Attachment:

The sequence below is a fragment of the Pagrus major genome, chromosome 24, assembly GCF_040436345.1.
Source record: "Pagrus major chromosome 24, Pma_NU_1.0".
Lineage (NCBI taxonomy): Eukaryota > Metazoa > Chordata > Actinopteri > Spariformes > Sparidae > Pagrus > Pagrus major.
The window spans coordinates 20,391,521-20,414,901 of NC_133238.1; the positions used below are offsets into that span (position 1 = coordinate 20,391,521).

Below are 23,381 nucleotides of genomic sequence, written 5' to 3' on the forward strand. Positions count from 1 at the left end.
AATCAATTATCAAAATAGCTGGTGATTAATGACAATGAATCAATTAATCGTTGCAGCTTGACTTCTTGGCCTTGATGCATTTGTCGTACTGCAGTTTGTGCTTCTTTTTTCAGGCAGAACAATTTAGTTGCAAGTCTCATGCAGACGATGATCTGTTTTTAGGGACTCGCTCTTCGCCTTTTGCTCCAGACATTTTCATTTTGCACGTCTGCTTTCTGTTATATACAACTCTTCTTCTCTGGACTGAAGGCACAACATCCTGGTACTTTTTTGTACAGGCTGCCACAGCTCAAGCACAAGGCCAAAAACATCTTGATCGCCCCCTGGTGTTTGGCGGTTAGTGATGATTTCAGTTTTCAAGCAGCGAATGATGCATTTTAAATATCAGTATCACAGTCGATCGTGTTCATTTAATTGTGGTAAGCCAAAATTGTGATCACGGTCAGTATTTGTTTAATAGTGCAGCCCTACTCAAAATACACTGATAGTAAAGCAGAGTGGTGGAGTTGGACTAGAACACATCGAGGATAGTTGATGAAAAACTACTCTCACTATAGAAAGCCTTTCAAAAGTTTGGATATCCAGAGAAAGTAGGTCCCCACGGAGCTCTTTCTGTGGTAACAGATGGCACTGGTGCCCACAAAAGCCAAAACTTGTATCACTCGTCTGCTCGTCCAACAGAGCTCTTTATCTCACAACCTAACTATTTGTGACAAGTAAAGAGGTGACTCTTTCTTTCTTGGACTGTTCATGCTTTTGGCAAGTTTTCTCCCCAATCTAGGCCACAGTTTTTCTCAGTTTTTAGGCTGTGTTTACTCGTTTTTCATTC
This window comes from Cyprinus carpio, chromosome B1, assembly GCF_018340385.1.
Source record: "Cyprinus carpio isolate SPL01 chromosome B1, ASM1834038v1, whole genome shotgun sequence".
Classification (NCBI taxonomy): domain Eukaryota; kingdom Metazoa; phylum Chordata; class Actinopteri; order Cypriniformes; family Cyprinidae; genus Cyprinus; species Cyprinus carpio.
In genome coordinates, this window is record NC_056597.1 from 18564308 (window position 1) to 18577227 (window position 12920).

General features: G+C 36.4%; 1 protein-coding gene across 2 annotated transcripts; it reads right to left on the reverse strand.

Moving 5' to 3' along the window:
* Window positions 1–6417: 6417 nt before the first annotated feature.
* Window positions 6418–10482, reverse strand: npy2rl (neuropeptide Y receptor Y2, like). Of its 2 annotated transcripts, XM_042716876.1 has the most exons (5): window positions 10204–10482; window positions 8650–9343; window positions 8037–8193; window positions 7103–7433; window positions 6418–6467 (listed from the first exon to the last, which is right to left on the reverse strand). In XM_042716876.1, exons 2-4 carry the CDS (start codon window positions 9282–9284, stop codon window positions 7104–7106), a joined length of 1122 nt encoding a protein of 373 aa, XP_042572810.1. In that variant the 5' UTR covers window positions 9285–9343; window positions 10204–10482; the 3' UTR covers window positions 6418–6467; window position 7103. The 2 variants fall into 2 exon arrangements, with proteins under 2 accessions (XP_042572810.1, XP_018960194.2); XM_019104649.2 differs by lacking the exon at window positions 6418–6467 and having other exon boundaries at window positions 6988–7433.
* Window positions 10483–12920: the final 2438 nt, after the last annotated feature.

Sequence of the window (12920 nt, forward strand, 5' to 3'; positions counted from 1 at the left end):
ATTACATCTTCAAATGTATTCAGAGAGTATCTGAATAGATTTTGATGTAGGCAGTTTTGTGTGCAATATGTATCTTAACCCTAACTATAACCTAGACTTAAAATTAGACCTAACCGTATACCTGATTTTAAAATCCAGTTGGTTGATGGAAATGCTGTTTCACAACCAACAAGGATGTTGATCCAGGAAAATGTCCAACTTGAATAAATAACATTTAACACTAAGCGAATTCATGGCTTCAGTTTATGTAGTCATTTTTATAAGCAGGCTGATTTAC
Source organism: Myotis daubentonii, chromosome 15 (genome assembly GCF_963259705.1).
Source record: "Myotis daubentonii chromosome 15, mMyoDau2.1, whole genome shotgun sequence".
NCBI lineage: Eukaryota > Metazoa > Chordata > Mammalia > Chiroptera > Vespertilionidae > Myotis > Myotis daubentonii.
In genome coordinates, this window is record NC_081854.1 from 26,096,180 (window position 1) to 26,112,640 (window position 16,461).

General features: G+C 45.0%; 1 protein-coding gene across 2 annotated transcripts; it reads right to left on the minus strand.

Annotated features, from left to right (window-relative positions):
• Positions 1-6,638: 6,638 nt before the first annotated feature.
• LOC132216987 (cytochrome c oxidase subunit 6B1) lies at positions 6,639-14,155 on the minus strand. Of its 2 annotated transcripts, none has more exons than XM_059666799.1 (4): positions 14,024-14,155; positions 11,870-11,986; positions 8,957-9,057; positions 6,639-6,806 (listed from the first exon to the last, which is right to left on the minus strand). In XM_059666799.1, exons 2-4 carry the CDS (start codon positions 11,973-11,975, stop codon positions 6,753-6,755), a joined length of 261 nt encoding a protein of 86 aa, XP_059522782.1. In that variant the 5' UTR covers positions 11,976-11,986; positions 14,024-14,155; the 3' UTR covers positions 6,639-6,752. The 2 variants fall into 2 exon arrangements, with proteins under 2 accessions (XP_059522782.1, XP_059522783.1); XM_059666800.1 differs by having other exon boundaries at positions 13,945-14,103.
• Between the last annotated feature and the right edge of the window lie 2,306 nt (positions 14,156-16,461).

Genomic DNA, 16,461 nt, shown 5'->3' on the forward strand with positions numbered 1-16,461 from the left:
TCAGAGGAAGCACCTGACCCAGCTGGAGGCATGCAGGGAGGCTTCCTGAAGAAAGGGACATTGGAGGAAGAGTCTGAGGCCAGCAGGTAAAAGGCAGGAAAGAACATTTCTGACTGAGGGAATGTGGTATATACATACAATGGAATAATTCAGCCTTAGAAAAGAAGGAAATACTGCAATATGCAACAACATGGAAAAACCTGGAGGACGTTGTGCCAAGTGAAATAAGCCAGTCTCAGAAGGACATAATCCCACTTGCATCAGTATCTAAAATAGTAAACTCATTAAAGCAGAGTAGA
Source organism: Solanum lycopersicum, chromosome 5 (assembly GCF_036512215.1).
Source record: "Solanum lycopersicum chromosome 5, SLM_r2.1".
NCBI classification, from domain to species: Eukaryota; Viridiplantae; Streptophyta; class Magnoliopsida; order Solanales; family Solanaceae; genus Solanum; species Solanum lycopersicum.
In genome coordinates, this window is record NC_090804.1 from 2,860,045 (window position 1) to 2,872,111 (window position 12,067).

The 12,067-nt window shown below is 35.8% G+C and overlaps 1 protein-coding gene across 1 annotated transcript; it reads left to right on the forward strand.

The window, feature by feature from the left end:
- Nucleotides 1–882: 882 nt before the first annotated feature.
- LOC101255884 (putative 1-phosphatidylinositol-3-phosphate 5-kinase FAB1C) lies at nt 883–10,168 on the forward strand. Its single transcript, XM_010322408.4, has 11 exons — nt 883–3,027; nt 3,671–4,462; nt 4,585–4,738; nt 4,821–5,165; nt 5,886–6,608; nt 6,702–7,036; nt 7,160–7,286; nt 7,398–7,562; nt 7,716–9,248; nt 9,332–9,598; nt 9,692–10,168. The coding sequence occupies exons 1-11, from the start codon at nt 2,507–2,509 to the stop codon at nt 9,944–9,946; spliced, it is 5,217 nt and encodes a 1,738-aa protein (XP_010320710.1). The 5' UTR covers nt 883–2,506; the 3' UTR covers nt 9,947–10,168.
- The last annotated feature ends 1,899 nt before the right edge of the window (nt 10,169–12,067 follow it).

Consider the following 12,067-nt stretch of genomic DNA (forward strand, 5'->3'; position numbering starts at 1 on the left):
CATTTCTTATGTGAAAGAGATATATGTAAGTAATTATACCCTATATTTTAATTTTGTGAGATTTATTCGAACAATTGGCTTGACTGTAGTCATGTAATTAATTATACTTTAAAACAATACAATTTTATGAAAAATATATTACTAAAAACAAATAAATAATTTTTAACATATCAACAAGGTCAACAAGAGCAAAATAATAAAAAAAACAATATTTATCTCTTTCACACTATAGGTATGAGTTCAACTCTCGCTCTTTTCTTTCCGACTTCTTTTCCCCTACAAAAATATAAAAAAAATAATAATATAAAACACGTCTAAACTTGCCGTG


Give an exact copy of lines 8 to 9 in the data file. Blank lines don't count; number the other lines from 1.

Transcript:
Source record: "Cyprinus carpio isolate SPL01 chromosome B1, ASM1834038v1, whole genome shotgun sequence".
Classification (NCBI taxonomy): domain Eukaryota; kingdom Metazoa; phylum Chordata; class Actinopteri; order Cypriniformes; family Cyprinidae; genus Cyprinus; species Cyprinus carpio.